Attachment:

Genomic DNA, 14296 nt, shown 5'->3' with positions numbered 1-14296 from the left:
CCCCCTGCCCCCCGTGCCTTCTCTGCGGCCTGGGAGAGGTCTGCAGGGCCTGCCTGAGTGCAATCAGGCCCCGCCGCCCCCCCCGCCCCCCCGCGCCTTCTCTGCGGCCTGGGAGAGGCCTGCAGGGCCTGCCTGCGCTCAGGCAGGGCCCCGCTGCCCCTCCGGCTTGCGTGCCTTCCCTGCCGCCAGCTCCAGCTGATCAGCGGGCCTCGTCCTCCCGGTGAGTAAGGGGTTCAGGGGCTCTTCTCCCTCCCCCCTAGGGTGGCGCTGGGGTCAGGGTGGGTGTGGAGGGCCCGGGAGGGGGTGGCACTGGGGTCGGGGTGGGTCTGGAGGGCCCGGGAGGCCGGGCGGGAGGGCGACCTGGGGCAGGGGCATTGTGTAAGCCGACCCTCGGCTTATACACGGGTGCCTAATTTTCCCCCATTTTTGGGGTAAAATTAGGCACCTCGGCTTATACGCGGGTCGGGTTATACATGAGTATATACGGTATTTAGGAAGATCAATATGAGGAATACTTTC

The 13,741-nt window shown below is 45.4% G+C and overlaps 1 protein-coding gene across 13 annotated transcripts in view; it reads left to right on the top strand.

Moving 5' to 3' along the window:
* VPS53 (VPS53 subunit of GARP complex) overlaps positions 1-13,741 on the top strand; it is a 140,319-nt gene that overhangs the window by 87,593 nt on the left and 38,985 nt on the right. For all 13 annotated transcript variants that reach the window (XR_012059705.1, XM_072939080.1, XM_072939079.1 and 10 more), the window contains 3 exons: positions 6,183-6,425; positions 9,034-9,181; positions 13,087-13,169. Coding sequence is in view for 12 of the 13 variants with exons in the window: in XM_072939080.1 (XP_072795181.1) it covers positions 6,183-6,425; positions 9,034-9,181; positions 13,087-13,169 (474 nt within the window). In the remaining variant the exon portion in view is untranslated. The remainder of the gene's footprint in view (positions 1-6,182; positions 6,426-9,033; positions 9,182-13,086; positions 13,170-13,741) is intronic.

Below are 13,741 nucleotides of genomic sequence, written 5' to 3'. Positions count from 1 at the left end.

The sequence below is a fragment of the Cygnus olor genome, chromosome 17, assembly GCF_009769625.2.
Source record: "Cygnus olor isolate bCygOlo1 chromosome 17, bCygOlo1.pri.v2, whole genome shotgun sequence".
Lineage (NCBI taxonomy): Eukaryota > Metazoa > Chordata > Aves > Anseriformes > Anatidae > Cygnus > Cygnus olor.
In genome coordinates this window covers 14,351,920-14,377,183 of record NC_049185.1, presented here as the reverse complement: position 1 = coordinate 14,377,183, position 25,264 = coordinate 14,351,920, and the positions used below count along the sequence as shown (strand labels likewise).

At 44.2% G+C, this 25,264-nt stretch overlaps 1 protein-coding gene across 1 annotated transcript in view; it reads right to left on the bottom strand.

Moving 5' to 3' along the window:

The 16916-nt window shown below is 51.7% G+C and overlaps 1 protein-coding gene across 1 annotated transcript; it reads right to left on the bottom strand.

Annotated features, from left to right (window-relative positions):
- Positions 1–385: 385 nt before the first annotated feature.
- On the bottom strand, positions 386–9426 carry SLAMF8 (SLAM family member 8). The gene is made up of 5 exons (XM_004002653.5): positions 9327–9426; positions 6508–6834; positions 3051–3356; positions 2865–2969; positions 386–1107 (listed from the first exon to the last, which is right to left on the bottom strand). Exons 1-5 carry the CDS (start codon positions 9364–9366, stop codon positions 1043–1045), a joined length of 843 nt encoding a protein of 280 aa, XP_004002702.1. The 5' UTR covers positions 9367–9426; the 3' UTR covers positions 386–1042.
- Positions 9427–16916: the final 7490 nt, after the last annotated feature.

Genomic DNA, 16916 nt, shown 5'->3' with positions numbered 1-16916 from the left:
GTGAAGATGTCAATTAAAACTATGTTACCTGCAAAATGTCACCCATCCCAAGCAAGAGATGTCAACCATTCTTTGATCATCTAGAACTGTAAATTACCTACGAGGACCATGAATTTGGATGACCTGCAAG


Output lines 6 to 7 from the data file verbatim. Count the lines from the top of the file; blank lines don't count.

Below are 13,741 nucleotides of genomic sequence, written 5' to 3'. Positions count from 1 at the left end.

The sequence below is a fragment of the Cygnus olor genome, chromosome 17, assembly GCF_009769625.2.